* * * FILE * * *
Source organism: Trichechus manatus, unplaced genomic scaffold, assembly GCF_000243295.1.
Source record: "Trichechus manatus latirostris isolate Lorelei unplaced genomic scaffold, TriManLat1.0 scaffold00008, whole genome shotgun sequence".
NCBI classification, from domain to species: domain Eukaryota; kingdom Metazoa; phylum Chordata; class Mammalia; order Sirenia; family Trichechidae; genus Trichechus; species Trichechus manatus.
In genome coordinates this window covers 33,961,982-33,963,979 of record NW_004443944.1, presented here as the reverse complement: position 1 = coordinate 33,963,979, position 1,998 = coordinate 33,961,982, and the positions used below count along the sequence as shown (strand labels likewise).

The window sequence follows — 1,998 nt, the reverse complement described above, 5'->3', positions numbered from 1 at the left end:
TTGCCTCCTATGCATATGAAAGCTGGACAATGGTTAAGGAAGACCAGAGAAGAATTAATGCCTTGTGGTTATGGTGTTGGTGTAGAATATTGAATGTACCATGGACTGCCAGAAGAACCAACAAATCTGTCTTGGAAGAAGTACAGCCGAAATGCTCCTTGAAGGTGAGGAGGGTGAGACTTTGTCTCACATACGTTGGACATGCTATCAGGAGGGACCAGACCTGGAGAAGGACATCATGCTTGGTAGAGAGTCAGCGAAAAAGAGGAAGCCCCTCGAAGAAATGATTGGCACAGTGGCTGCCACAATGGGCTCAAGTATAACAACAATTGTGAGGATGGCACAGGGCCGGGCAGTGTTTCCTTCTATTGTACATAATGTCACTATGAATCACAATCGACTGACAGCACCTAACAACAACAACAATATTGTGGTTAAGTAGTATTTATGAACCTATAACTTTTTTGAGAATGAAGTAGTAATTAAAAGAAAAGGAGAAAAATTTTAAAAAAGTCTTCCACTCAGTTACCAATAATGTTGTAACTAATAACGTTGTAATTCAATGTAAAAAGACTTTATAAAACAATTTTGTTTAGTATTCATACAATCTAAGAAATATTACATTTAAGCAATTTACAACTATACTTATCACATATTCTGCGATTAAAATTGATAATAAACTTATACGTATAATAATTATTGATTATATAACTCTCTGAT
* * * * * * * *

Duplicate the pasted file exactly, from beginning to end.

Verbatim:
Source organism: Trichechus manatus, unplaced genomic scaffold, assembly GCF_000243295.1.
Source record: "Trichechus manatus latirostris isolate Lorelei unplaced genomic scaffold, TriManLat1.0 scaffold00008, whole genome shotgun sequence".
NCBI classification, from domain to species: domain Eukaryota; kingdom Metazoa; phylum Chordata; class Mammalia; order Sirenia; family Trichechidae; genus Trichechus; species Trichechus manatus.
In genome coordinates this window covers 33,961,982-33,963,979 of record NW_004443944.1, presented here as the reverse complement: position 1 = coordinate 33,963,979, position 1,998 = coordinate 33,961,982, and the positions used below count along the sequence as shown (strand labels likewise).

The window sequence follows — 1,998 nt, the reverse complement described above, 5'->3', positions numbered from 1 at the left end:
TTGCCTCCTATGCATATGAAAGCTGGACAATGGTTAAGGAAGACCAGAGAAGAATTAATGCCTTGTGGTTATGGTGTTGGTGTAGAATATTGAATGTACCATGGACTGCCAGAAGAACCAACAAATCTGTCTTGGAAGAAGTACAGCCGAAATGCTCCTTGAAGGTGAGGAGGGTGAGACTTTGTCTCACATACGTTGGACATGCTATCAGGAGGGACCAGACCTGGAGAAGGACATCATGCTTGGTAGAGAGTCAGCGAAAAAGAGGAAGCCCCTCGAAGAAATGATTGGCACAGTGGCTGCCACAATGGGCTCAAGTATAACAACAATTGTGAGGATGGCACAGGGCCGGGCAGTGTTTCCTTCTATTGTACATAATGTCACTATGAATCACAATCGACTGACAGCACCTAACAACAACAACAATATTGTGGTTAAGTAGTATTTATGAACCTATAACTTTTTTGAGAATGAAGTAGTAATTAAAAGAAAAGGAGAAAAATTTTAAAAAAGTCTTCCACTCAGTTACCAATAATGTTGTAACTAATAACGTTGTAATTCAATGTAAAAAGACTTTATAAAACAATTTTGTTTAGTATTCATACAATCTAAGAAATATTACATTTAAGCAATTTACAACTATACTTATCACATATTCTGCGATTAAAATTGATAATAAACTTATACGTATAATAATTATTGATTATATAACTCTCTGAT